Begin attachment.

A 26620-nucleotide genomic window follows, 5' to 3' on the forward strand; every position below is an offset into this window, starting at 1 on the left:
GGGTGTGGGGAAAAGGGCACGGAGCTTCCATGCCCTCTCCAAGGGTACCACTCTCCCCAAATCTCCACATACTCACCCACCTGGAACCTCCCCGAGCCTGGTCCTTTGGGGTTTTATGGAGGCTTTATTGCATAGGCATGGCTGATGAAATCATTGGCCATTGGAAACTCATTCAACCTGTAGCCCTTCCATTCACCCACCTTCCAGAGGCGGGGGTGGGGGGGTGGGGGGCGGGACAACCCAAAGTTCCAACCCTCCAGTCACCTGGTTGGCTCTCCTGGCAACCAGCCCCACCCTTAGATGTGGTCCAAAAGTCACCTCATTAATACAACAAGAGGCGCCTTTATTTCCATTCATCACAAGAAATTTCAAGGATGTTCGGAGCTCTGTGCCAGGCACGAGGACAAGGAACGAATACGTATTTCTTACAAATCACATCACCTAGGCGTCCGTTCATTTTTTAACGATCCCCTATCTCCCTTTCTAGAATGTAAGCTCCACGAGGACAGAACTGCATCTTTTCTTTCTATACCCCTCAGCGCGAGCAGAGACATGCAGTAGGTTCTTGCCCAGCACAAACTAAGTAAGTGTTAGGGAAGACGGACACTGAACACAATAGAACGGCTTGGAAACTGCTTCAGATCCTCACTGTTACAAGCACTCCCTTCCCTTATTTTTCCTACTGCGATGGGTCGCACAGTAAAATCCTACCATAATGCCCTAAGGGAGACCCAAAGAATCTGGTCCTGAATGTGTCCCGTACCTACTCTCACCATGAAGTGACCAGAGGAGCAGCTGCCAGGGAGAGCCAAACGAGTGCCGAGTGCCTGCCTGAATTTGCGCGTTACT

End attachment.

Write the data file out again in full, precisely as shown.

A 26620-nucleotide genomic window follows, 5' to 3' on the forward strand; every position below is an offset into this window, starting at 1 on the left:
GGGTGTGGGGAAAAGGGCACGGAGCTTCCATGCCCTCTCCAAGGGTACCACTCTCCCCAAATCTCCACATACTCACCCACCTGGAACCTCCCCGAGCCTGGTCCTTTGGGGTTTTATGGAGGCTTTATTGCATAGGCATGGCTGATGAAATCATTGGCCATTGGAAACTCATTCAACCTGTAGCCCTTCCATTCACCCACCTTCCAGAGGCGGGGGTGGGGGGGTGGGGGGCGGGACAACCCAAAGTTCCAACCCTCCAGTCACCTGGTTGGCTCTCCTGGCAACCAGCCCCACCCTTAGATGTGGTCCAAAAGTCACCTCATTAATACAACAAGAGGCGCCTTTATTTCCATTCATCACAAGAAATTTCAAGGATGTTCGGAGCTCTGTGCCAGGCACGAGGACAAGGAACGAATACGTATTTCTTACAAATCACATCACCTAGGCGTCCGTTCATTTTTTAACGATCCCCTATCTCCCTTTCTAGAATGTAAGCTCCACGAGGACAGAACTGCATCTTTTCTTTCTATACCCCTCAGCGCGAGCAGAGACATGCAGTAGGTTCTTGCCCAGCACAAACTAAGTAAGTGTTAGGGAAGACGGACACTGAACACAATAGAACGGCTTGGAAACTGCTTCAGATCCTCACTGTTACAAGCACTCCCTTCCCTTATTTTTCCTACTGCGATGGGTCGCACAGTAAAATCCTACCATAATGCCCTAAGGGAGACCCAAAGAATCTGGTCCTGAATGTGTCCCGTACCTACTCTCACCATGAAGTGACCAGAGGAGCAGCTGCCAGGGAGAGCCAAACGAGTGCCGAGTGCCTGCCTGAATTTGCGCGTTACT